In commercially available glass fibers, a coherent optical frequency domain reflectometer is used for the characterisation of the intensity curve of the Rayleigh scattering. Production-caused fluctuations in the refractive index of the fiber core lead to fluctuations in the intensity of the Rayleigh scattering, Samiec (2011). The intensity is described as a function of the frequency of the backscattered light for each defined fiber section with constant characteristic frequency patterns.
Changes in external conditions, such as temperature or load-induced stress, results in a variation of the fiber length and a shift in the frequency pattern. The frequency shift is converted into strain and temperature values using the corresponding correlations. Figure 1 shows the strain of the refractive index profile and the associated shift in the frequency pattern.
After converting the frequency signal, the non-linear relationship between frequency shift and temperature difference is specified by using a fourth-order polynomial. The coefficients of the polynomial are defined experimentally according to Froggatt (2006). The surface strain under static load is determined by the linear relationship between the measured frequency signal and the fiber strain, expressed by a strain coefficient.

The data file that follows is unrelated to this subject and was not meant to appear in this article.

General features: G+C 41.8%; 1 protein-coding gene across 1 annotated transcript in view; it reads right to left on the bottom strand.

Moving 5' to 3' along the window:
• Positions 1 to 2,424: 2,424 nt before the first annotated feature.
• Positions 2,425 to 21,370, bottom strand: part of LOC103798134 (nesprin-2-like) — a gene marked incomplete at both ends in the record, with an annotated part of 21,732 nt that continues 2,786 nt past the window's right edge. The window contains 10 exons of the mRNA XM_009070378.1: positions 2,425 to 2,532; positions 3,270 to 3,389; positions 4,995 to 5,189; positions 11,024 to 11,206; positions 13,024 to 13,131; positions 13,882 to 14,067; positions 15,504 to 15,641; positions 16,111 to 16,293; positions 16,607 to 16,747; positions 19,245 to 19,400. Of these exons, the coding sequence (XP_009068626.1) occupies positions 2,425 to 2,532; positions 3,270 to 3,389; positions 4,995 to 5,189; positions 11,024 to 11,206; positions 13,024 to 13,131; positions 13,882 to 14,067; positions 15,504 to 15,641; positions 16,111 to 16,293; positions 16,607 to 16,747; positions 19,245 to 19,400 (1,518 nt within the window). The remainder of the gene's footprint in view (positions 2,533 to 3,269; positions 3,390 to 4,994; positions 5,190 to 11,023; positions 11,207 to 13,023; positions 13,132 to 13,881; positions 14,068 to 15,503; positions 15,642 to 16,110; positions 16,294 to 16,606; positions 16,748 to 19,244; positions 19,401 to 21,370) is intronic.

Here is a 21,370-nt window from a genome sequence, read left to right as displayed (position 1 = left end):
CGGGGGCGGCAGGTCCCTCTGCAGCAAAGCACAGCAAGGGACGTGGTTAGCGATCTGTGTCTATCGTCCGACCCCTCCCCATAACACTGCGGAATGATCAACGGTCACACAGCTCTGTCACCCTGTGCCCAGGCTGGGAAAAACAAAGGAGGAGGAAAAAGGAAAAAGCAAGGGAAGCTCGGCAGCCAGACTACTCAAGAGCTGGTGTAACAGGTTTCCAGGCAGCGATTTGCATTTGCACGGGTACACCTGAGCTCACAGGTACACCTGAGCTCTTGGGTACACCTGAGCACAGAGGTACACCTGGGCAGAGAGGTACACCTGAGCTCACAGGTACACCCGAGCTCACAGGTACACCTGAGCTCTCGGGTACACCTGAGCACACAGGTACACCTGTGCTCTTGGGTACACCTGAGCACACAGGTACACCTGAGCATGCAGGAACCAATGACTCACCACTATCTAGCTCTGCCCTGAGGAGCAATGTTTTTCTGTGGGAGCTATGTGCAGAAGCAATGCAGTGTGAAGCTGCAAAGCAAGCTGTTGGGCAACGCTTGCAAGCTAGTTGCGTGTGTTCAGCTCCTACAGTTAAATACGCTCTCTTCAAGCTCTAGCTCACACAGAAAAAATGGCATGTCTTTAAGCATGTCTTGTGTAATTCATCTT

The strain coefficient is determined by a tensile test with three test specimens made of float glass referred to EN 572-2 (2012) with a size of 40 mm by 250 mm and a thickness of 5 mm. Uniaxial strain gauges are applied parallel to the bonded fiber. The measuring section of the fiber is positioned at the same height as the strain gauges. Figure 2 shows the experimental set-up and the curve of recorded surface strain values in tensile tests using strain gauges and fiber optic sensors in intervals of 25 time steps and a measuring rate of 1 Hz.
The cyanoacrylate adhesive applied, Weiss Chemie (2016), generates a stiff, and elastic connection between glass surface and fiber optic sensor. The difference in displacement between glass fiber and the adhesive matrix is insignificant, with an expected expansion spectrum of around 500 μm/m. In cyclical, path-controlled tensile tests with a rate of 0.01 mm/min and a maximum load up to strains of 405 μm/m, compressive stresses in the fiber in the range of 4 μm/m remain even after relieving due to the irreversible slip between fiber coating and adhesive down to 6 μm/m. Using linear flaw distribution in the expansion spectrum, this corresponds to a deviation of approximately 1.5 %.